Eno on the past, present and future of his music
Follow me on Twitter @MichaelBonner
“I think the interesting thing, looking back on your work, is that you realise you could never do it again,” says Brian Eno. “There’s was ballet at Sadler’s Wells last week by Anne Teresa De Keersmaeker that’s based around one of my songs. ‘Golden Hours’ from Another Green World. When I listen to that song again, I think, ‘Jesus, I would never do that now.’ I could not leave that in that condition. You can hear I’m doing all the percussion myself with sticks on a desk and it’s completely chaotic. It’s so badly played but actually that is the character of the piece. I just wouldn’t make it now like that.”
Eno is sitting at a large circular wooden table in the middle of his West London studio. He nibbles thoughtfully at a croissant while in front of him, a pot of tea slowly cools. It is, he decided earlier, “a four bag morning.” Eno bulk buys his tea – as a consequence, boxes of Palanquin Red Bush Spiced are stacked neatly in a cube in a corner of his studio’s kitchen area. Ostensibly, we are here to talk about his superb new album, The Ship – a weighty, ruminative record that draws inspiration from the First World War and the Titanic disaster. It also contains a revelatory cover of The Velvet Underground’s “I’m Set Free” that has, it transpires, been over a decade in the making. To coincide with its release, there are several installations planned and – next – Eno reveals he is planning a new collaboration with David Byrne. Although talking to Eno requires across-the-board thinking, today he obligingly discusses more than just the project at hand, including previous career highs, his working relationship with his late friend David Bowie and his views on some of his other storied collaborators.
Located in a cobbled mews close to Portobello Road, Eno’s studio is airy and open-plan, with whitewashed walls and skylights. Close to the front door stand a set of floor to ceiling bookshelves. There are volumes by Antony Beevor, Alexis de Tocqueville and Richard Dawkins. A biography of Ghenghis Khan sits near to Billy Childish’s poetry collection The Man With The Gallows Eyes. Eno’s BAFTA for the Channel 4 series Top Boy nestles on the same shelf as Bill Drummond’s 17 and Byrne’s How Music Works. Fixed on a wall adjacent to the bookshelves are several shelves of DVDs and CDs, including Eno’s own vocal and instrumental box sets from 1993. Below these, a turntable rests on freestanding metal shelves packed with vinyl, divided alphabetically by strips of cardboard. On the floor, a copy of Sly And The Family Stone’s Fresh lies next to an album by the Ensemble Of The Bulgarian Republic.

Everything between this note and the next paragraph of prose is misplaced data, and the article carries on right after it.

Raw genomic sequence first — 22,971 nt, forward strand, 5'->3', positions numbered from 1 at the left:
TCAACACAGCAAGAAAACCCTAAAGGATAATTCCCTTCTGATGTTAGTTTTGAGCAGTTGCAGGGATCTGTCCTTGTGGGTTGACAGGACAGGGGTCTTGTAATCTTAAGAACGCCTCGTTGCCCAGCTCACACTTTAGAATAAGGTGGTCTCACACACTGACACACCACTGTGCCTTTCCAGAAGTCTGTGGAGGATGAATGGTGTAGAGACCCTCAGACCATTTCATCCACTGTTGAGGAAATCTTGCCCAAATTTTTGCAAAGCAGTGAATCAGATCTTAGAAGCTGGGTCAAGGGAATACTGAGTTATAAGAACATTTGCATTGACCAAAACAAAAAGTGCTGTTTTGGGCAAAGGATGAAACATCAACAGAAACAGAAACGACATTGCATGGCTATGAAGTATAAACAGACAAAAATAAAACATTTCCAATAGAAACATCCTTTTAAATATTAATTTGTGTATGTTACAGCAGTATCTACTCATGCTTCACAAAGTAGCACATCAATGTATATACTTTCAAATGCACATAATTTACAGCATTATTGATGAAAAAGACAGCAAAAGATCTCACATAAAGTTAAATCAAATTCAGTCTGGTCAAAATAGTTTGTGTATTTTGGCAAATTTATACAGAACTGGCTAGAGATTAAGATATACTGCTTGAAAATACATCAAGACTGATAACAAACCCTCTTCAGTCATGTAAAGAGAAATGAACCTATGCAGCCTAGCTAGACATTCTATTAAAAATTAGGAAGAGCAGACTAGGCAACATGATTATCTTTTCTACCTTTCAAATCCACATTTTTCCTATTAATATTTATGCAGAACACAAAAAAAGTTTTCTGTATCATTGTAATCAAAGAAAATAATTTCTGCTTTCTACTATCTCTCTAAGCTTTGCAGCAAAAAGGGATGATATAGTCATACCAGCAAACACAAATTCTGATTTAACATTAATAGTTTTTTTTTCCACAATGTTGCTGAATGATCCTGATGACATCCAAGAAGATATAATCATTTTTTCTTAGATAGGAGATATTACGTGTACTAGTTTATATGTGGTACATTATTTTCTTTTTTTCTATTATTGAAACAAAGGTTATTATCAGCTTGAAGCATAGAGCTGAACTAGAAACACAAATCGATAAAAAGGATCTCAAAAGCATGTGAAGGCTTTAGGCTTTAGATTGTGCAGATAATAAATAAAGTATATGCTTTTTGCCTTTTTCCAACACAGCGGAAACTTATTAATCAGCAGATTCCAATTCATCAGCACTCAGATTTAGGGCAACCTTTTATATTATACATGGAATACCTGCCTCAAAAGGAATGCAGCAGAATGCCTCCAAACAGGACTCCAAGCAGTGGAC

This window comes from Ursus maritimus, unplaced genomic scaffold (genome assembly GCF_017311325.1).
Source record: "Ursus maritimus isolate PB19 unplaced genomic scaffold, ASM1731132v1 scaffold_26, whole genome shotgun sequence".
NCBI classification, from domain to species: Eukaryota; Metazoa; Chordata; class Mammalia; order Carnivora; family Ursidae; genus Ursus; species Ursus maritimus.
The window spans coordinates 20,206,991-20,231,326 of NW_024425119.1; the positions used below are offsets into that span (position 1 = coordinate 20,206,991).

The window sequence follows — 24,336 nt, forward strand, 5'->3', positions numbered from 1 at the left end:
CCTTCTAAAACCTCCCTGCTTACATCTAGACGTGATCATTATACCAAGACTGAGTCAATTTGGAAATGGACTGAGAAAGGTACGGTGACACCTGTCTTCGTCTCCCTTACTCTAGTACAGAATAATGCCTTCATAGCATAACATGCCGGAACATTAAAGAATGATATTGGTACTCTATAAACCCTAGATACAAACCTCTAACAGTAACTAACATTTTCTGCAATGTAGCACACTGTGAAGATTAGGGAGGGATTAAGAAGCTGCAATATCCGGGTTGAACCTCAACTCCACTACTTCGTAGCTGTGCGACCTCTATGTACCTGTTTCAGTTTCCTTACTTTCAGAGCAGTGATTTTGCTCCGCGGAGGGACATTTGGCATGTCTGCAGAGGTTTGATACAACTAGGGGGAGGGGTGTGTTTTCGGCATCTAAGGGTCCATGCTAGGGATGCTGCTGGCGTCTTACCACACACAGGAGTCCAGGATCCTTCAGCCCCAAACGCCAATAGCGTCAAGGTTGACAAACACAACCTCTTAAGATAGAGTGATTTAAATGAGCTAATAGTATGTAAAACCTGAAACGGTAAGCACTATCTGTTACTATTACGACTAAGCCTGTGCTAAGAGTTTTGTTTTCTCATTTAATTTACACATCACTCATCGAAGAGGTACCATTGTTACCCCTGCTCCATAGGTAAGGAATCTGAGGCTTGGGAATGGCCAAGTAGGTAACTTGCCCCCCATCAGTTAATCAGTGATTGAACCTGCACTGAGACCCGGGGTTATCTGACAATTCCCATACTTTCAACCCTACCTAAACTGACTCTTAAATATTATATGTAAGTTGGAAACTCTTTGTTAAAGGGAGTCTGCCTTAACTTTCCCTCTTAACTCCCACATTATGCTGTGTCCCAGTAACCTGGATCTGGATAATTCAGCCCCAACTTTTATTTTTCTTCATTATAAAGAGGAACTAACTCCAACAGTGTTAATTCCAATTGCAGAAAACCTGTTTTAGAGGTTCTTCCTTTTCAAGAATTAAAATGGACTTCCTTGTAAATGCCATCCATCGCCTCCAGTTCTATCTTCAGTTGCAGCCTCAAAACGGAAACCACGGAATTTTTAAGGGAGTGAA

A grey filing cabinet and a dark brown sofa mark the start of the studio area itself. A whiteboard acts as Eno’s de facto diary, with his activities for March drawn in red felt pen. A letter from the V&A is attached to a radiator by a round red magnet. White cubes of different sizes sit on various surfaces: originating from a previous exhibition, these are light boxes built around concealed colour monitors that gradually alter the intensity and hue of light. Eno points towards a clock hanging on the wall. “It’s a one-year clock,” he explains. “There’s one revolution in a year. So we’re at quarter past the year now. Did you realise that? Isn’t that amazing?”
Eno’s latest paintings – in gaudy, bright colours – sit on a table. “I started doing those fluorescent ones because an art shop up the roads has just closed down,” he says. “They were selling of fluorescent paints very cheap, so I bought some.” Towards the rear of the room is his studio space. Two giant Mac displays rest on a table, flanking a solitary synthesizer. Bundles of wires project from various mixers and other discreet-looking pieces of tech. Behind them, a sleek, metallic mic is fixed to its stand. Eager to demonstrate a new software package, Eno turns on the keyboard. “One of the things I like is the possibility of tuning different scales,” he begins playing a series of notes that he then manipulates through a program. So far, so very Eno.
Dressed today in dark jeans, a shirt and coat, Eno’s blue eyes sparkle behind his glasses. He is warm and often very funny in conversation; though very specific, too. At one point, he breaks our interview off to demonstrate the Markov Chain Generator software that helped create “The Hour Is Thin”, a poem read by Peter Serafinowicz that appears on The Ship. “I won’t debit the interview,” he insists.
Later, he disappears into the toilet. There, he begins singing Al Green’s “How Can You Mend A Broken Heart” in full voice. Emerging, he smiles. “I’m thinking of doing it tonight with my a cappella group, if I can find the lyrics…”